Xuemei Han GRD ’09 will be allowed to transfer to the School of Forestry and Environmental Studies without giving up her fellowship funding, after that Graduate Employees and Students organization rallied on her behalf last week, charging Yale with discrimination against Chinese students.
Han, who was asked in August to leave the ecology and evolutionary biology department, met with graduate school officials Tuesday morning, five days after GESO members submitted a grievance petition accusing the University of discrimination against Chinese students. During last week’s rally, Han said she wanted to transfer to the environment school, where professor Chad Oliver — her academic advisor — teaches, but did not know if she would lose her funding.
During the meeting, Assistant Graduate School Dean Thomas Burns told Han she can transfer to the environment school without losing the funding she receives from the Fan Fellowship.
“I’m happy that finally I have been offered a solution,” Han said. “I also want Yale University to really do something, to take some action to make sure that other Chinese students and other international students won’t have to face similar things to what happened to me.”
Yale spokeswoman Helaine Klasky confirmed that Han is in the process of transferring to the Ph.D. program in the environment school.
“We have a policy of protecting students’ privacy and we do not disclose the details of a student grievance but I can say that the University has responded positively to the concerns expressed by Xuemei Han,” Klasky said in an e-mail.
Both Burns and Graduate School Dean Jon Butler declined to comment on Han’s case.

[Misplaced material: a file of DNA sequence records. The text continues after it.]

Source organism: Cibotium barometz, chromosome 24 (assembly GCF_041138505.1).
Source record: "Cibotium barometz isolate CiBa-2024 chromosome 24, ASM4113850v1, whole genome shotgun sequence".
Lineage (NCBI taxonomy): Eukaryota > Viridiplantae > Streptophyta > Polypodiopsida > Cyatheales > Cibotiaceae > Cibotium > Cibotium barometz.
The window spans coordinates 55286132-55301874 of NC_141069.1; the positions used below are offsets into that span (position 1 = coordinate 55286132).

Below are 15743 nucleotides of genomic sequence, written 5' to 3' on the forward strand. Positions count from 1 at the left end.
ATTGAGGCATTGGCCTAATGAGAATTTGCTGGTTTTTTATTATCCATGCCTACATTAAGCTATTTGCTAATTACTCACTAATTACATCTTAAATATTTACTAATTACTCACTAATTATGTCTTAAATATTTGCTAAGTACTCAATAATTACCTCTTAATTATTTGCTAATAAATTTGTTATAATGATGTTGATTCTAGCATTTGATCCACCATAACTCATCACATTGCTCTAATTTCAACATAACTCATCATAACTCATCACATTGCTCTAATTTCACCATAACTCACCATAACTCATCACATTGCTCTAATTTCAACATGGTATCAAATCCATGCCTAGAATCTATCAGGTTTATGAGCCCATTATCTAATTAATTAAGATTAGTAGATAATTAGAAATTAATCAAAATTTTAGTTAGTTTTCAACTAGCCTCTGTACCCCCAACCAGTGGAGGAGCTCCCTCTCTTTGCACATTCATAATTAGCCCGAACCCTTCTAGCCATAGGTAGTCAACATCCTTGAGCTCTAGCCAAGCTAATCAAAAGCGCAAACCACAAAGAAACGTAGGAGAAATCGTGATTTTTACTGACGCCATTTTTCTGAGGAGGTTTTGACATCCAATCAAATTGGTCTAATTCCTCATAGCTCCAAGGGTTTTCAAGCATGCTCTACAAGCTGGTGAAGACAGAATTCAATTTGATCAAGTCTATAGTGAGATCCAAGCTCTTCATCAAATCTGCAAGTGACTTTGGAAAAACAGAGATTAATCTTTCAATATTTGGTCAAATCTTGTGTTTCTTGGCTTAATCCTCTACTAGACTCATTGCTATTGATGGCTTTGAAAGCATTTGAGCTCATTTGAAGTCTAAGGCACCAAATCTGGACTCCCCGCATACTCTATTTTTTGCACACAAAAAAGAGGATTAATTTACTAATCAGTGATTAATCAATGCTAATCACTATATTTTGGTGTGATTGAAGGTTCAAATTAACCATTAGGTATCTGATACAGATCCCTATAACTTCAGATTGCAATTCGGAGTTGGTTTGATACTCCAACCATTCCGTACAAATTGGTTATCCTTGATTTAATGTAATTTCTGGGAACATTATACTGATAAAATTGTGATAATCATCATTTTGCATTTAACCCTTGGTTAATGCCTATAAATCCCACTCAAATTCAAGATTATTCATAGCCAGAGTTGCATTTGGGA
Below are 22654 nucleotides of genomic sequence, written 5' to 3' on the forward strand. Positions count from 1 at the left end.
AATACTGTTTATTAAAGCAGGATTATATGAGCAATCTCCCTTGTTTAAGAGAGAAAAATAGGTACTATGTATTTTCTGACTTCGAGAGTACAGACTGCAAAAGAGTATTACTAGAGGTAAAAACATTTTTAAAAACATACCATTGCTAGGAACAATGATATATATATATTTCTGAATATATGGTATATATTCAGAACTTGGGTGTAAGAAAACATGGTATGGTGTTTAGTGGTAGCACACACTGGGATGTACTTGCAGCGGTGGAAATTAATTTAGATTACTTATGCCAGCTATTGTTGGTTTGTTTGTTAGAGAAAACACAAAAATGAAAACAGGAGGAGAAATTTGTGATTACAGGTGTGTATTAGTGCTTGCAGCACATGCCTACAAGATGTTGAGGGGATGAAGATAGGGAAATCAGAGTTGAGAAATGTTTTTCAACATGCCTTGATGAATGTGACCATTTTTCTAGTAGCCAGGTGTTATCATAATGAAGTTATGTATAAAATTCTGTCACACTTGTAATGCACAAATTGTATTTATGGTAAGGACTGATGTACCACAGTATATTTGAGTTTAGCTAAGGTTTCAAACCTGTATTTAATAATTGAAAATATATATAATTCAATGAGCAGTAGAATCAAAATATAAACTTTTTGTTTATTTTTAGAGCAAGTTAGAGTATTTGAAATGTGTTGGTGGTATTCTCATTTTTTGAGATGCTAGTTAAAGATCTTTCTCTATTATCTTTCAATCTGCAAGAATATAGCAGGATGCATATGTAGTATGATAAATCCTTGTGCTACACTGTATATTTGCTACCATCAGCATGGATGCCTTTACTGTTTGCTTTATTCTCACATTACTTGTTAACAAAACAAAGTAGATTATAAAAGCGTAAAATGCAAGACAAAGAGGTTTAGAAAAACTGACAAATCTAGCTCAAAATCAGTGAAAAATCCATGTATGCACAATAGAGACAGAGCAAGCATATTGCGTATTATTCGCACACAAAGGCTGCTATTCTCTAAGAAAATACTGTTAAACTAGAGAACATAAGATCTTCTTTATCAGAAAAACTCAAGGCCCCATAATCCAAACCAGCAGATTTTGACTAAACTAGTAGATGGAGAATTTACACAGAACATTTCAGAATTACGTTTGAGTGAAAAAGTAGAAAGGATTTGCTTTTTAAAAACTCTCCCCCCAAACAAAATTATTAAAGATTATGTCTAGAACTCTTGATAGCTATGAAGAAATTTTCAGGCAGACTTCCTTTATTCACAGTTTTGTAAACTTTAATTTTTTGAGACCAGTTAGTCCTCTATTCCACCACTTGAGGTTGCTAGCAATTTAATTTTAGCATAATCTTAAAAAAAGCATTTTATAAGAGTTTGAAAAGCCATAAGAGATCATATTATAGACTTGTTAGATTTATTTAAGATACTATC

The rally and complaint received considerable attention from press outside of Yale, including media outlets in Hong Kong and China, GESO spokeswoman Mandi Jackson GRD ’07 said. Han said she was interviewed Sunday afternoon by a Hong Kong television program and she believes the coverage was instrumental to her case.
“I think that’s the main reason why Yale could resolve my problem so quickly,” Han said.
Yale President Richard Levin said he was informed about the rally and grievance, but press coverage was not the impetus for resolving the case.
“Bringing the petition to my attention and the attention of the officers was probably the most compelling reason that things were resolved quickly,” he said.
GESO chair Mary Reynolds GRD ’07 said the agreement to admit Han to the environment school was a “victory” for both Han and GESO. But there is a pattern of discrimination against Chinese students that must also be stopped, she said.
“It’s a victory for GESO because we are a union that works to protect the rights of its members,” Reynolds said.
Cong Huang GRD ’09, president of the Association of Chinese Students and Scholars at Yale, said he was surprised by the University’s swift response to the rally and petition. But he said he hopes Yale also creates a new grievance procedure for international students, one of the demands in the petition submitted last week.
“Of course it is great news, both for Xuemei and for all of the people that were working on this issue,” Huang said. “I hope the University can establish a real mechanism in the future to prevent Xuemei’s case from happening again.”
Reynolds said GESO will continue to demand a new grievance procedure to resolve similar cases because funding concerns can jeopardize visa status for international students.
Klasky said Butler is looking into the other concerns raised about discrimination against students.
“The Dean of the Graduate School will investigate the concerns registered about several other students and, if necessary, take action to ensure compliance with all University policies,” she said.
Han said she expects her transfer to the environment school to be completed this semester.